Despite the gaps, Mothers’ Alliance groups have been soldiering on.
Ladakh, a pristine, serene land nestling in the Himalayas, a zero-waste region, is witnessing its most famous town, Leh, groaning under garbage. Tourists drawn to its windswept breathtaking landscape do not just stop at that. They also leave behind mounds of garbage, in the form of packaged foods. Interestingly it was the 2009 Bollywood blockbuster 3 Idiots that opened the floodgates of a tourist influx to Ladakh. Eager to experience the scenic beauty so evocatively captured in the movie — tourist footfall increased exponentially. Harmony in nature and sustainable practices that have characterised the region, have come under fire. The “use-and-throw” culture is threatening the fine balance in this ecologically-fragile zone.
Sadly, the waste management system in Leh is patchy and barely able to cope with the mounting garbage. The present garbage-dumping site at Bomb guard in Diskit Tsal, close to the town is ill-planned and proving to be detrimental to the environment.
Some 17 km from Leh, however, this reality changes. An “elongated” village stretching over 12 km, Phyang has everything that Ladakh is famous for — glaciers meadows, pastures, gurgling mountainous springs and a stream that flows through. The most striking feature however is — the village is spotlessly clean, “litter-free”.
Arguably Phyang does not cater to the tourist hordes like Leh but still the contrast is astounding. Tsering Phuntsog, 50, who works as a contractor at Phyang says with pride, “Although packaged foods have increased dramatically over the last eight-10 years, our village looks even cleaner than before!” He or any other local will tell you why. It is because of the “Ama Tsogspa”, they will say. In Ladakhi language, this term means “Mothers’ Alliance”.
“Ama Tsogspa” is literally a body of village mothers who first came together in the early ’90s in Leh. In the two districts — Leh and Kargil — these groups have since multiplied. Today Mothers’ Alliance exists in over 22 villages in Leh district and in several villages in Kargil district, including the remote Zanskar valley. Some 5,000 women are members of different groups across Ladakh.
Sustainable farming, women empowerment and responsible tourism are central to its philosophy. But quintessentially, it remains a homegrown collective of concerned mothers. “Ama Tsogspa” simply believes that any issue related to the community is their concern and responds to it organically. In 1998, the use of polythene bags was banned in Ladakh. This happened largely due to the sustained efforts of the mothers groups.
The more recent cleanliness drive is the reason why villages like Phyang are becoming litter-free. Tsering Dolma, 47, a housewife is an active member of Mothers’ Alliance, Phyang. “Twice a year we collect garbage and then we burn it,” she says. However, there are gaps in their awareness. Without an understanding of segregation, recycling the waste or the need for an eco-friendly waste disposal system — they collect garbage without segregation. Then they burn it indiscriminately. But there is a growing realisation on how dangerous this can prove. “I didn’t know that burning of plastics releases harmful gases,” says Dolma a little sheepishly; this is indeed unfortunate. It means that while women groups have been actively sprucing up their village, carcinogenic and neuro-toxic fumes were being infused into the air.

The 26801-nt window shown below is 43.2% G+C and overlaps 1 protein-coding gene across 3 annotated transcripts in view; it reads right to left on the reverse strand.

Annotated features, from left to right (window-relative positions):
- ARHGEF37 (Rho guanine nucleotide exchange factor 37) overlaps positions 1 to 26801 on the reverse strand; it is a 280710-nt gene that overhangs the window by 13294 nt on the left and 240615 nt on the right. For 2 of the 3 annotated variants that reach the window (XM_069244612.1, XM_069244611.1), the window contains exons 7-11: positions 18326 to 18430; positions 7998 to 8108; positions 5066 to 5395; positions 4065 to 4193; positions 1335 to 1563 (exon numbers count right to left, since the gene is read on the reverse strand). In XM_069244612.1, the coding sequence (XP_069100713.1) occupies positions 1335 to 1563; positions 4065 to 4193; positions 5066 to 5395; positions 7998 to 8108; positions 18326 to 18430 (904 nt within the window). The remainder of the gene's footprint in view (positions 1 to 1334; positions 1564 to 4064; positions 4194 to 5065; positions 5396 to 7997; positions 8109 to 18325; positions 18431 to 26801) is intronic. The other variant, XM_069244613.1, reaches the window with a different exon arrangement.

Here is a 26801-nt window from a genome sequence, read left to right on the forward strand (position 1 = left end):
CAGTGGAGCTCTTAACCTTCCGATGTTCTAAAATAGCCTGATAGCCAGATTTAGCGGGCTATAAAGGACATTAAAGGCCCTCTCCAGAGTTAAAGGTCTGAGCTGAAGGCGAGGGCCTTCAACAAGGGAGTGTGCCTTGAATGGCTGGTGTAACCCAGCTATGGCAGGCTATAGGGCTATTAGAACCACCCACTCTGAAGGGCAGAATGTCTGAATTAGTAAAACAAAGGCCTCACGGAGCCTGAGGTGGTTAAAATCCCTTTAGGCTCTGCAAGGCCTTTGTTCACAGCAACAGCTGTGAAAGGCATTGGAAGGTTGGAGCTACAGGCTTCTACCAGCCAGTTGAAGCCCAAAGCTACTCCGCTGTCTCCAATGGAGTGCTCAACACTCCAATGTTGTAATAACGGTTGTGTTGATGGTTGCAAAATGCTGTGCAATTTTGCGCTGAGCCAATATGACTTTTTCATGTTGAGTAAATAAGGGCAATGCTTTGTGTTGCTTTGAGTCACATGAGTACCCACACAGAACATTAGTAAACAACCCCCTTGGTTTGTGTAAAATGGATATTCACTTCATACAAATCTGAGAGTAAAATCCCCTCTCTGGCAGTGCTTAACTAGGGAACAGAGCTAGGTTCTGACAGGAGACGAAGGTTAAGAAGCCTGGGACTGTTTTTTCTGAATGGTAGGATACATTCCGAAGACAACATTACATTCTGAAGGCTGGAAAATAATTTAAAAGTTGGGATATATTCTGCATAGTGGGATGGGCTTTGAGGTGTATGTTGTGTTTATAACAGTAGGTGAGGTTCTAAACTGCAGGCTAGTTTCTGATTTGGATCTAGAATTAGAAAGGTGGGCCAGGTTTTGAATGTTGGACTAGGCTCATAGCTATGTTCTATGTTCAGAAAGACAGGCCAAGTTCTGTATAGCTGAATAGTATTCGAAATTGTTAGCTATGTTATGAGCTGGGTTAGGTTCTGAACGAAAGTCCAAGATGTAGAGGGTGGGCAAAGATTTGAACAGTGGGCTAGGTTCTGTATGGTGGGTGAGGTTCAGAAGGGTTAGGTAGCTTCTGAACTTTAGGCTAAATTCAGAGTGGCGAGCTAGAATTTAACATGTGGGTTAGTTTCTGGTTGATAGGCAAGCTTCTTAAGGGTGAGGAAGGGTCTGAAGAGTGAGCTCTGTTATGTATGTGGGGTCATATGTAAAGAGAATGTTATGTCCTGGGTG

Despite the gaps, Mothers’ Alliance groups have been soldiering on. They promote skills such as weaving, knitting, spinning and dyeing and the practice of traditional medicine. Its members are engaged in livelihood activities related to agriculture, dairy and food processing. Adult education has been taken up with members teaching community members in local language, Bodhi.
Increasingly, Mothers’ Alliance groups are taking a stand against social evils like dowry and alcoholism. Yet discerning members are conscious of their own limitations. They realise that in order to be more effective in addressing community matters, their capacities need to be developed further.
Tashi Dolker, 43, an active member of Mothers’ Alliance, who teaches at a government school at Changthang, a high altitude plateau says: “We can play a bigger role at the local level. We need to increase our awareness and build our skills. The government or local civil bodies should organise training on issues of garbage management, government schemes; give us information specially on provisions related to women. They should organise exposure trips for us to understand issues in other Himalayan regions. This will help us a lot.”
Sonam Ladol, 45, president, Mothers’ Alliance, Phyang says, “Members have a lot of energy and interest but we need facilities to draw the best out of them. For this we need support.” With a sigh, she adds: “Actually our real potential is yet to be realised.”
Perhaps this lament by Ladol could be a cue for the shape of things to come. “Ama Tsogspa” reflects the redoubtable energy and commitment of the mothers of Ladakh of course. But equally, its vast network celebrates the wide acceptance of women as social activists, community leaders and change-makers in the region. “Ama Tsogspa” is primed to take on increasingly significant roles in society. And that truly is a precious heritage.
The writer is an awardee of the Sanjoy Ghose Rural Reporting Award 2016-17
— Charkha Features